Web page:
Same Kind of Different As Me by Ron Hall and Denver Moore. How one man’s reluctant service in a homeless shelter led to a lifelong friendship. This was riveting.
Heir to a Dream by Pete Maravich. I mentioned in an earlier post that I wasn’t really a sports fan, but I loved this autobiography of “Pistol Pete.” His dad groomed him to play basketball, even tucking a basketball into his bed instead of a teddy bear. He achieved great success and acclaim, but it was all empty until he found Christ. I first heard a bit of his testimony on some news show – 20/20, I think – and he seemed so genuine that I had to read the book. I could not find that interview online, but I did find this one:
The Autobiography of George Muller. Wonderful testimony of his rescue from a debauched lifestyle to an exercise of faith in supporting orphanages by depending on God alone.
Mistaken Identity by Don & Susie Van Ryn, and Newell Colleen & Whitney Cerak. Another riveting story of two girls in a horrific accident, and the surviving one was identified as the other.
In Trouble and In Joy by Sharon James, short biographies of Ann Judson, Margaret Baxter, Ann Steele, and Frances Ridly Havergal.
Faithful Women and Their Extraordinary God by Noel Piper, short biographies of Sarah Edwards, Gladys Aylward, Lilias Trotter, Esther Ahn Kim, and Helen Roseveare.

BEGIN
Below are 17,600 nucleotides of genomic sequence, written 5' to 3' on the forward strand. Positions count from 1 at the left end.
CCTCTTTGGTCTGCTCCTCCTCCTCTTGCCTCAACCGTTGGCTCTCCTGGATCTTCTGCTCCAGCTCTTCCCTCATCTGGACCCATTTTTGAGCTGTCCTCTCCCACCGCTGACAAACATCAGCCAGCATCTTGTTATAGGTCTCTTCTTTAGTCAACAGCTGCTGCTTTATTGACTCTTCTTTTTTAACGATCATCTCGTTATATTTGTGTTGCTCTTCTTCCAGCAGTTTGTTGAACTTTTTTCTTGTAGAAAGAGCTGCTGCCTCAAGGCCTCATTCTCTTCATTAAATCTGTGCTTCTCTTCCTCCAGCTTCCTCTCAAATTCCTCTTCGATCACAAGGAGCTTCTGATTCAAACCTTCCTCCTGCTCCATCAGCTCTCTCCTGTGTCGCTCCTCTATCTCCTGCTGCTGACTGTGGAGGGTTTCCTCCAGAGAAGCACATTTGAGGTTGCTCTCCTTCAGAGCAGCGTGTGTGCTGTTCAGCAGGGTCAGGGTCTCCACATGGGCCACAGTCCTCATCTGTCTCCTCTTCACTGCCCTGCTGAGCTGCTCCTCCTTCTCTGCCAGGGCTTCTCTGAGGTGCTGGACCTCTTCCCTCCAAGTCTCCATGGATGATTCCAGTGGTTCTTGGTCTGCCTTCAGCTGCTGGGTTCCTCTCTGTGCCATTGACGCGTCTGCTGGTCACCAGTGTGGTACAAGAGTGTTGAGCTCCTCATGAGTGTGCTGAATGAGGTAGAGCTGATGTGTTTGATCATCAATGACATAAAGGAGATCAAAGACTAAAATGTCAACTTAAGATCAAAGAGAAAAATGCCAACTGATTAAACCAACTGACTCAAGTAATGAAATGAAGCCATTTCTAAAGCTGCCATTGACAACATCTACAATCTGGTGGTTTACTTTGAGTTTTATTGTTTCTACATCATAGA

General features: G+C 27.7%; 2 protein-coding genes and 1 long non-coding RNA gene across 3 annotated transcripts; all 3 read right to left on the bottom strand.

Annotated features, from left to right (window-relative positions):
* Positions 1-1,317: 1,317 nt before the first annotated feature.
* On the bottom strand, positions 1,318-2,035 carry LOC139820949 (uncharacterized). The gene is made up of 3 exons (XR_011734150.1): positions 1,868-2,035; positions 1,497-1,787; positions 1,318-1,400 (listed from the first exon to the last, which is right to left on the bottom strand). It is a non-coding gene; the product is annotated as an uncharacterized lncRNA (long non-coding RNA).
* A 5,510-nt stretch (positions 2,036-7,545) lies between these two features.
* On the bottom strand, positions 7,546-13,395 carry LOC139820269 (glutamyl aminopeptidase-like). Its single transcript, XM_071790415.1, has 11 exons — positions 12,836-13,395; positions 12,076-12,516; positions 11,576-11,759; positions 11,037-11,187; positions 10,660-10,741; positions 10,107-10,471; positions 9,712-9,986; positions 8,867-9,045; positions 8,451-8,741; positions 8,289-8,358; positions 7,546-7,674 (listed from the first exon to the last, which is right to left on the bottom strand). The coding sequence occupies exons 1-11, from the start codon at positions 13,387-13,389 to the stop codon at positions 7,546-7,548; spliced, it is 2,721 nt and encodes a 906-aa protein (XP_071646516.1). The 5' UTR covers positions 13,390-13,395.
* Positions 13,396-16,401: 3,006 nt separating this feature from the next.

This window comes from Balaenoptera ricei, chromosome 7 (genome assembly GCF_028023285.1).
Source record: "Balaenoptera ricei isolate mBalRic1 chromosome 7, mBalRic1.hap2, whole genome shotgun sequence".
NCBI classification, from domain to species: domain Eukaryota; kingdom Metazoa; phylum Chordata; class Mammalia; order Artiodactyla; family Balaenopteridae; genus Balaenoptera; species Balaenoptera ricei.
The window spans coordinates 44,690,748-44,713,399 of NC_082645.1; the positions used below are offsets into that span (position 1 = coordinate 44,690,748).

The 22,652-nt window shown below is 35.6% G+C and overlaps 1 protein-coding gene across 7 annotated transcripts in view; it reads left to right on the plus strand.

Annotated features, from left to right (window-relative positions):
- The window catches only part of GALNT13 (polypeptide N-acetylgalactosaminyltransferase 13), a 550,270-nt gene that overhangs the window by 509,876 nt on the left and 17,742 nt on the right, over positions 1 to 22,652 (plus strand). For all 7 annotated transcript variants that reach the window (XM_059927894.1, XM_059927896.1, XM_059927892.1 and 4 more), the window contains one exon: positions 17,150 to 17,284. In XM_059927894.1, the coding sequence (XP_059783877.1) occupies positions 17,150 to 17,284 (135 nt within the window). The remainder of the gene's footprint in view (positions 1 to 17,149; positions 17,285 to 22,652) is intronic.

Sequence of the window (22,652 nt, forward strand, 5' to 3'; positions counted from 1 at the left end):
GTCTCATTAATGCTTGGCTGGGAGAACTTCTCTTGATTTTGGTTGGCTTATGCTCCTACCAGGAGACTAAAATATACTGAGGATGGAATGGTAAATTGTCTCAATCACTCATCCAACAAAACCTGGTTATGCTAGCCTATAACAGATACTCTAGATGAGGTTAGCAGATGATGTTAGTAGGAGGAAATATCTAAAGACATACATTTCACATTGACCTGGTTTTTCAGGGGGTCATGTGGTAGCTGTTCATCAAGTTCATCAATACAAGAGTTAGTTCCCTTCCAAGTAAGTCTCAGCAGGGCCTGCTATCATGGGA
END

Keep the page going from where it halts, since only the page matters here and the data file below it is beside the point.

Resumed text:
50 People Every Christian Should Know: Learning From Spiritual Giants of the Faith by Warren Wiersbe
Infinitely More by Alex Krutov, about an abandoned orphan in Russia whom God brought to Himself.
A Severe Mercy by Sheldon Vanauken, about his relationship with his wife, their conversion after originally having no interest in Christianity, her cancer, and his letters to C. S. Lewis.
The Reel Story by Larry D. Vaughn. Wonderful story about how someone outside the “bubble” of the conservative Christian world ended up a Christian. Larry was a film buyer, and his pastor and almost everyone else said he should continue in his job to be a witness to the film community, but Larry felt his conscience pricked and provoked enough that he finally had to leave the business.
The Hiding Place by Corrie ten Boom about her family’s involvement in helping to hide Jews during WWII and the consequences.
More Precious Than Gold, the Fiery Trial of a Family’s Faith by John and Brenda Vaughn. A garage fire had devastating consequences for Mrs. Vaughn and her young daughter. This book details the circumstances and how God helped the family through this trial.
As I have shared biographies that have inspired me this month, I tried to include some from people of various walks of life and some that were older as well as some modern ones. I hope you’ve found something to inspire you in some of these posts as well.
Tomorrow I want to write about “Why Read Biographies.” I know, a post like that should probably have come at the beginning of this series. I didn’t think about it then, beyond the remarks in my introductory post, but as I have been steeped in biographies this month, some thought came to mind I thought I’d share.